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Discussion Starter · #1 ·
Hi all! I'm new here...

I own a '99 Taurus wagon SE with the AX4N tranny and she has about 145k highway miles. Recently, when shifted from park or neutral into gear, the whole body jerks (like a newbie driving stick)....I can't recall it ever doing this before. Any ideas or am I just going nuts?

Thanks!
 

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Welcome#2! Depending on fluid condition and mileage since last service, might be time for fluid and filter change. I would check the level, color and smell on the dipstick. People here recommend ea. 30k mi.
 

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Discussion Starter · #6 ·
Welcome#2! Depending on fluid condition and mileage since last service, might be time for fluid and filter change. I would check the level, color and smell on the dipstick. People here recommend ea. 30k mi.
P.S.: That idle sounds a tad high?
Thanks #2! ;)

I'll check it out. It's probably been longer than 30k, but I'll check my records. :D

Do you know what the average idle is? Someone else wanna chime in? :unsure:
 

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I would also check the tranny and motor mounts. If you have a busted mount the car will kinda feel like it jumped with a clunk. Jim
 

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Idle should be 700-800 in gear or neutral. About 1000 when you first start it, then dropping to normal within 10-30 seconds. Maybe your IAC is sticking.
 

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When you check your trans fluid, if its black do not change it, in part or whole. Ford's specs say Idle speed should be 875-925 RPM for your car.
 

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When you check your fluid if its not pink, change. If its black, change it. Leaving old black fluid in there is not going to do you any favors. Heck, lets try the same logic with your engine oil and see how long you have a car.

Your trans will never run better on old fluid. What will kill the transmission is a power flush, but those will kill it whether the fluid is old and burnt or its brand new. Use the gentle flush method posted in the sticky.
 

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Try the above suggestions first. If these are not the problem you could have a broken accumulator spring. They are the 3 springs on the left of the picture.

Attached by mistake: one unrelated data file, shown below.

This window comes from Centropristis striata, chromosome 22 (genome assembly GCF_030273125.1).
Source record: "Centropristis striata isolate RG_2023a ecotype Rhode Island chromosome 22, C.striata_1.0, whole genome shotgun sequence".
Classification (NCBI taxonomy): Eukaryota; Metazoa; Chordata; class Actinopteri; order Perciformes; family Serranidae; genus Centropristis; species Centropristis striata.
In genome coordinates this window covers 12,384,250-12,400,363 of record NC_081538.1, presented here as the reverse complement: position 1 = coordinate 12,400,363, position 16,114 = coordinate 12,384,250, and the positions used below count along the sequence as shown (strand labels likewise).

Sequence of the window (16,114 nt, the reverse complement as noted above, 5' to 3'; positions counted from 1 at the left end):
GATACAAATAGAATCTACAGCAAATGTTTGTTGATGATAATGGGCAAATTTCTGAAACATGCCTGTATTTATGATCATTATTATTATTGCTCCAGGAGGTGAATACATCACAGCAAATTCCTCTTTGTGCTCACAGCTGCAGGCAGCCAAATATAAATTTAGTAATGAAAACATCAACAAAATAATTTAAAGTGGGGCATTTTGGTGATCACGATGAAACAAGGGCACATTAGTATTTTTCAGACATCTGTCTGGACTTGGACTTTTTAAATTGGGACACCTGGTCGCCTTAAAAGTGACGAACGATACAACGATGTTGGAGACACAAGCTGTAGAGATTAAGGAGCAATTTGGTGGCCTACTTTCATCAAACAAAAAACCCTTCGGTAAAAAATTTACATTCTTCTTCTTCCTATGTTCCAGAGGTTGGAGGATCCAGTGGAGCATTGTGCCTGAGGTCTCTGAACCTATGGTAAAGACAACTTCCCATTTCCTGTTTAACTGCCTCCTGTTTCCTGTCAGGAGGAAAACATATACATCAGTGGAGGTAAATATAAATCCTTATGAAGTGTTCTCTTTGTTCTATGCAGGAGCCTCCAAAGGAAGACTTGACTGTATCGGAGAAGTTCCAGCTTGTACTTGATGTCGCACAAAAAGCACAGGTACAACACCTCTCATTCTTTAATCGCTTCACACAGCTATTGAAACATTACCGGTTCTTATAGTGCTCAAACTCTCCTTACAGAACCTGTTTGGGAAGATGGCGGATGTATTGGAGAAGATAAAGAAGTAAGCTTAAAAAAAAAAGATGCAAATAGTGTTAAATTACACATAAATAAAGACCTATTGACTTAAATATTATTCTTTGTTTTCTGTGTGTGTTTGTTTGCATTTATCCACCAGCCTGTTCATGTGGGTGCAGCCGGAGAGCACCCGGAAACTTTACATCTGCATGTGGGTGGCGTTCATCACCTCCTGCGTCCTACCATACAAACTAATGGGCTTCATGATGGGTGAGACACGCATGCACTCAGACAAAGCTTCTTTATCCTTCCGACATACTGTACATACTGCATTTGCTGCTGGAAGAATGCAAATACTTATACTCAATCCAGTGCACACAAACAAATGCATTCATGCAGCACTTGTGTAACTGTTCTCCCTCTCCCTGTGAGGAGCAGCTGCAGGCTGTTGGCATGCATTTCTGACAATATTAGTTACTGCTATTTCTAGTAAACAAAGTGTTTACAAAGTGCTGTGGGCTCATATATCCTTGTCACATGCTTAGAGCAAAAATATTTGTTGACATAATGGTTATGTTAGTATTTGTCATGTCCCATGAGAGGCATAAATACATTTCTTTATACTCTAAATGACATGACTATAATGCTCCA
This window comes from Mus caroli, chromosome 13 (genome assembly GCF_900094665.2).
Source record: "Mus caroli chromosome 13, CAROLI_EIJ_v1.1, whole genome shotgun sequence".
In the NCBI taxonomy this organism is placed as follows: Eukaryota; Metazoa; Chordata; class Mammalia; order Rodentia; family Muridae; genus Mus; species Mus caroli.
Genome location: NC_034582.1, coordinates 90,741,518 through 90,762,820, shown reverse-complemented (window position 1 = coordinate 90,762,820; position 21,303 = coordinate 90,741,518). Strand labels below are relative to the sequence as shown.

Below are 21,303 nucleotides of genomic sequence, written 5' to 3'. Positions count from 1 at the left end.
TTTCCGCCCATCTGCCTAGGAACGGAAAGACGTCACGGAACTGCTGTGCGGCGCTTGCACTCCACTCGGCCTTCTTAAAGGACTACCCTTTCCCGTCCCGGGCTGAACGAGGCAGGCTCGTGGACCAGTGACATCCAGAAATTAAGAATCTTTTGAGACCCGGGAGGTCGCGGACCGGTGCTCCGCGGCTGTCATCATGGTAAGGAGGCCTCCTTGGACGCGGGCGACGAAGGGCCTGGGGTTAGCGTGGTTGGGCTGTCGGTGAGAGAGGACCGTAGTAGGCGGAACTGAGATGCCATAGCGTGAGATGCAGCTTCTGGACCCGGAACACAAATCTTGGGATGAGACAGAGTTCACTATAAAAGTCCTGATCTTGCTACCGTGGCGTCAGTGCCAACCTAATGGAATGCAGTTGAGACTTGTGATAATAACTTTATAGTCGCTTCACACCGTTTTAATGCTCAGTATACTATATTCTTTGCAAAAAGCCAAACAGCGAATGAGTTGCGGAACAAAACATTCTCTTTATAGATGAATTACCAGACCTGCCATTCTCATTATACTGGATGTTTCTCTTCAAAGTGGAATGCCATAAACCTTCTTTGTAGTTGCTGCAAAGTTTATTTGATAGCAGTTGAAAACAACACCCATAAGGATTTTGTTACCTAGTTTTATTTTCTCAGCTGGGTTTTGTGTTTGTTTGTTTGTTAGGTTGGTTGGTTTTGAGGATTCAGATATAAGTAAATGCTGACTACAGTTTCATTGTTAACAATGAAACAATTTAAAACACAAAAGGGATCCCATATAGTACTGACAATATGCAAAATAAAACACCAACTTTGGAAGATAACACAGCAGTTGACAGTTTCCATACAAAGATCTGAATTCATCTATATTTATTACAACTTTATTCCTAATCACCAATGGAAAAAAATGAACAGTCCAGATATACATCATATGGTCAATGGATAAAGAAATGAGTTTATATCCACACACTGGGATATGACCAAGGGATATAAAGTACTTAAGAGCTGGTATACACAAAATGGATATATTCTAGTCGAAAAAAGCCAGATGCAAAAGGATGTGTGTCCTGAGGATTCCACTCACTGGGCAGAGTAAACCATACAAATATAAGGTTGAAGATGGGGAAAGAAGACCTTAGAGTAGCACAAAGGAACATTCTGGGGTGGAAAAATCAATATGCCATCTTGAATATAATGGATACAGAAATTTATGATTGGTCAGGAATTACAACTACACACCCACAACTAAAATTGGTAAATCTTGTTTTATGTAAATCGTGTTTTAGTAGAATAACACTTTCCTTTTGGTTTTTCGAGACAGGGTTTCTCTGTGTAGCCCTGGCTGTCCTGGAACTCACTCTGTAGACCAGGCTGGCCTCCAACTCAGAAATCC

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Clutch friction discs are made of steel with a paper coating, over time the paper wears down, and joins with the fluid.
As your discs wear down it becomes harder for the transmission to shift but, the debris in your fluid (bits and peices of the paper) help the fricton discs grab hold of the steels and engage the clutch pack.
I dont disagree that old fluid isnt good but, if its black the fluid is full of those bits and peices of debris and after you change the fluid you remove them and make it even more difficult to shift.
If its pink to a dark brown color I recommend changing it when the manufacturer recommends it, if its black run it into the ground and rebuild the transmission.
Your car is yours, take whoevers advice you wish this is just what I learned in auto trans class.
 

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Discussion Starter · #19 ·
Clutch friction discs are made of steel with a paper coating, over time the paper wears down, and joins with the fluid.
As your discs wear down it becomes harder for the transmission to shift but, the debris in your fluid (bits and peices of the paper) help the fricton discs grab hold of the steels and engage the clutch pack.
I dont disagree that old fluid isnt good but, if its black the fluid is full of those bits and peices of debris and after you change the fluid you remove them and make it even more difficult to shift.
If its pink to a dark brown color I recommend changing it when the manufacturer recommends it, if its black run it into the ground and rebuild the transmission.
Your car is yours, take whoevers advice you wish this is just what I learned in auto trans class.
Thanks for the response-- I changed the fluid out, and it doesn't seem to be shifting any harder, so maybe I got lucky. :p
 

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Clutch friction discs are made of steel with a paper coating, over time the paper wears down, and joins with the fluid.
As your discs wear down it becomes harder for the transmission to shift but, the debris in your fluid (bits and peices of the paper) help the fricton discs grab hold of the steels and engage the clutch pack.
I dont disagree that old fluid isnt good but, if its black the fluid is full of those bits and peices of debris and after you change the fluid you remove them and make it even more difficult to shift.
If its pink to a dark brown color I recommend changing it when the manufacturer recommends it, if its black run it into the ground and rebuild the transmission.
Your car is yours, take whoevers advice you wish this is just what I learned in auto trans class.
Thats what they are teaching you in auto trans class? And you are paying for that kind of education?

The bits of friction material that get into the fluid acts like a sand blasting agent, destroying the entire trans, especially the bearings, and valve and servo bores. This means that when the transmission fails, instead of doing a replacing a few failed parts, the entire transmission needs and overhaul, driving up the cost of rebuilding it.

The lost friction material does not allow the friction surfaces to engage, the remaining friction material and the friction modifiers int he fluid do that, all the loose stuff in the fluid does is destroy the transmission's innards.
 
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